According to recent research shared by EdReports, nearly half of science teachers in the U.S. are using instructional materials they’ve made themselves – and 69% have never received coaching on the use of their main materials. In comparison to English language arts and math, the quality science curriculum landscape is murky. Far fewer program materials have been highly rated (or even eligible for review) by groups like EdReports, which makes it harder for states and districts to adopt quality curriculum.
That’s why I’m glad to see some promising news on the science curriculum front. Last week, OpenSciEd announced that they’ve now published a complete middle school science curriculum that is free, openly accessible, and complemented by educator supports like videos and guides. The most exciting part about OpenSciEd to me is its development across ten different states in direct partnership with science teachers. I’ve been following this innovative organization and it’s great to see the release of their middle school platform as they continue working on a full set of elementary and high school materials.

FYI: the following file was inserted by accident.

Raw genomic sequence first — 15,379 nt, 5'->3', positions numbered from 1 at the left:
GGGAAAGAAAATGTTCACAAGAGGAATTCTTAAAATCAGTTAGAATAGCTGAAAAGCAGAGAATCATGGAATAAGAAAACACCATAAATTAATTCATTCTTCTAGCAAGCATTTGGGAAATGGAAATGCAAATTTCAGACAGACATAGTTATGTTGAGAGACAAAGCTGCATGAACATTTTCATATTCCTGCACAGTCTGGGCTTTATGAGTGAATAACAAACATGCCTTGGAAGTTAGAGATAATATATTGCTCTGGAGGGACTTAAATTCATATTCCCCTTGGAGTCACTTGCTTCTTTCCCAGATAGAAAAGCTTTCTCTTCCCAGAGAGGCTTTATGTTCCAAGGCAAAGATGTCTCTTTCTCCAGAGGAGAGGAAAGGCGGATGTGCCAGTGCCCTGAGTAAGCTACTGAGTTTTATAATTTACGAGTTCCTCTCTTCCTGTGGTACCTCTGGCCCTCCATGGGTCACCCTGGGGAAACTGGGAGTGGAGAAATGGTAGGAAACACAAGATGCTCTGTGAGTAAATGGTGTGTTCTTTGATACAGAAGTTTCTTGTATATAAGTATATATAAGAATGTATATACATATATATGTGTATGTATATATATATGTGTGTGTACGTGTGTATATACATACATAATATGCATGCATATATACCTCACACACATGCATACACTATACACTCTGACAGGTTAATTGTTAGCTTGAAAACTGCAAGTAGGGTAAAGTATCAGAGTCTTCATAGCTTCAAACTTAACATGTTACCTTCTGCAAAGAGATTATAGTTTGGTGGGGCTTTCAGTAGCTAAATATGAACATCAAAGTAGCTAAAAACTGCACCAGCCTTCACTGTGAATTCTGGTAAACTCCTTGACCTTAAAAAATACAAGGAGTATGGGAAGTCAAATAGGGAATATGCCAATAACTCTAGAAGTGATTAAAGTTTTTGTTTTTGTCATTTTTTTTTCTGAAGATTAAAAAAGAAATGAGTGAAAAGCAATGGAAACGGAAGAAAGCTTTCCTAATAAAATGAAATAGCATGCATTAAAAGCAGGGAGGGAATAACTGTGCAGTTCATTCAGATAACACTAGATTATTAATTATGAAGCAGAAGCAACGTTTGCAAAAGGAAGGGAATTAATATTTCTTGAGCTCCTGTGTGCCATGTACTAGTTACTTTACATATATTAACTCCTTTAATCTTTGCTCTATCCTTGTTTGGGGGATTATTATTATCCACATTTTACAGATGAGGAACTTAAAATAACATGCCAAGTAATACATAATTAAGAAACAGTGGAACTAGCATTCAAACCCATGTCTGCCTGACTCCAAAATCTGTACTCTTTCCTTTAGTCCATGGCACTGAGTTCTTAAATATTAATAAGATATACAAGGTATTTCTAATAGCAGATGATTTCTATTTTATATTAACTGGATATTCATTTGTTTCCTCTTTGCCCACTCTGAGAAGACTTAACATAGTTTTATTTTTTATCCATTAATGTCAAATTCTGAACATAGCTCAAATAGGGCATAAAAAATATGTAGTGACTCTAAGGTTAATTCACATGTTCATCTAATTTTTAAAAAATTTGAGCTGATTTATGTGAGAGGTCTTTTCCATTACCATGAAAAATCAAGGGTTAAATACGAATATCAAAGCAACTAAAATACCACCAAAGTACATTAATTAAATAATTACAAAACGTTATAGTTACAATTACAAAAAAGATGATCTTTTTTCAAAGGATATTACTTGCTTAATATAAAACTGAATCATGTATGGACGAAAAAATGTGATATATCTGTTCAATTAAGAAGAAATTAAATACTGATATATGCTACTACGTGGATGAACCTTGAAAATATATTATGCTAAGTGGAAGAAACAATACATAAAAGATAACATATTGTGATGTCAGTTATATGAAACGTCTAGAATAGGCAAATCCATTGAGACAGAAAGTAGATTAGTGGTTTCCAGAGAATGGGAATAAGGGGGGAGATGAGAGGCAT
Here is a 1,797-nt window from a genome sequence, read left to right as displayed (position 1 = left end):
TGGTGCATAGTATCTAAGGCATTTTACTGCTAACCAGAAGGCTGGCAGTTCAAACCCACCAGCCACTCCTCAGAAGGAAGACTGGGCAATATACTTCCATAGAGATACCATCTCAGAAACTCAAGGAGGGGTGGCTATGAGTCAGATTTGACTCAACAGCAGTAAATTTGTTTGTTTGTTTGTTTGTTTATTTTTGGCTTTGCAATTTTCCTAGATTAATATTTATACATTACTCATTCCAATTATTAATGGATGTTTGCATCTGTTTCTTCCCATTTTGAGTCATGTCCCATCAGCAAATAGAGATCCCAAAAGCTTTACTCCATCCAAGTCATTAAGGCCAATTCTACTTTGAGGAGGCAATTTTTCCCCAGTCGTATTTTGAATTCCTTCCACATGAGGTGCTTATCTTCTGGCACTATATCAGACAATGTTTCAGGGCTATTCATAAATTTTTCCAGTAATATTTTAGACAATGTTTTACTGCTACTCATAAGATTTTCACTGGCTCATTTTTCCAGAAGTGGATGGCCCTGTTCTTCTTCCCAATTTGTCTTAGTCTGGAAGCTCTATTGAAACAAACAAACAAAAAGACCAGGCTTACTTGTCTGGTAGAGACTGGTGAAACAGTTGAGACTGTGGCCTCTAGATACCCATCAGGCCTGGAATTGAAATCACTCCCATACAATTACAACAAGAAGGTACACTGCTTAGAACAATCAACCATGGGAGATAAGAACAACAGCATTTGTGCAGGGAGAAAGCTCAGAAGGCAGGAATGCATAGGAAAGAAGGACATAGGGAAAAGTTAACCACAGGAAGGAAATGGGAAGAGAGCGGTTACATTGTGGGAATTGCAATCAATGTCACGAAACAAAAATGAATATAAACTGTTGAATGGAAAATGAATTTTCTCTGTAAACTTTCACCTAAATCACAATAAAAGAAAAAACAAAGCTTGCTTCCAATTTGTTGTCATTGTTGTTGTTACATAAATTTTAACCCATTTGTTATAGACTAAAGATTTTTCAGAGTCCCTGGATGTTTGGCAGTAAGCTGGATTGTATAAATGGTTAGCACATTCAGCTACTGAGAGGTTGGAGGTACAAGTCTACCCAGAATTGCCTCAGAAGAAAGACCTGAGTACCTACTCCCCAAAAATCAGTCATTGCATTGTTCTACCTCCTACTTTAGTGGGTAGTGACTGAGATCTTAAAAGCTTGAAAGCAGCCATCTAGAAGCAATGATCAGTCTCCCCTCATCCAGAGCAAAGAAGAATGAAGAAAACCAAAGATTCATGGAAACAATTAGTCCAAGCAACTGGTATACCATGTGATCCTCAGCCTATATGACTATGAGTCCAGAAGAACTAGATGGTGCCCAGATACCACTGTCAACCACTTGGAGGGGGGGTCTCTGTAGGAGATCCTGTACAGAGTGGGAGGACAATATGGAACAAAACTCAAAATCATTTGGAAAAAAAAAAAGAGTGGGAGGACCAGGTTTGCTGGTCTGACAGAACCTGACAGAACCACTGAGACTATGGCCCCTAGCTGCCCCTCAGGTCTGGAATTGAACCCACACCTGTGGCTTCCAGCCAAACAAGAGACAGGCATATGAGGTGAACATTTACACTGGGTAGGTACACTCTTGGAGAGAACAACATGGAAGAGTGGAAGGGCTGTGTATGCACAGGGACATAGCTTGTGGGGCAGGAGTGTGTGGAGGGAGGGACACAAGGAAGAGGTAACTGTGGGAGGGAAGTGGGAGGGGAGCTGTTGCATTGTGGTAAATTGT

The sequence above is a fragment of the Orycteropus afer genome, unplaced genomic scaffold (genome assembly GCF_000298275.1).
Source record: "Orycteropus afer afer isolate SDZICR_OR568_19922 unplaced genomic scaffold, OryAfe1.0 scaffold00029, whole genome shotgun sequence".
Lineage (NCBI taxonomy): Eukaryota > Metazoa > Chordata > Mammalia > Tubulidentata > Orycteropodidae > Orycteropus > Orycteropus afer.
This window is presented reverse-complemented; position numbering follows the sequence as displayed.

For folks interested in getting more involved in the instructional materials space, EdReports is actively seeking reviewers with expertise in the Next Generation Science Standards to conduct reviews of K-12 science materials. Learn more here and spread the word about this great opportunity to science educators in your network.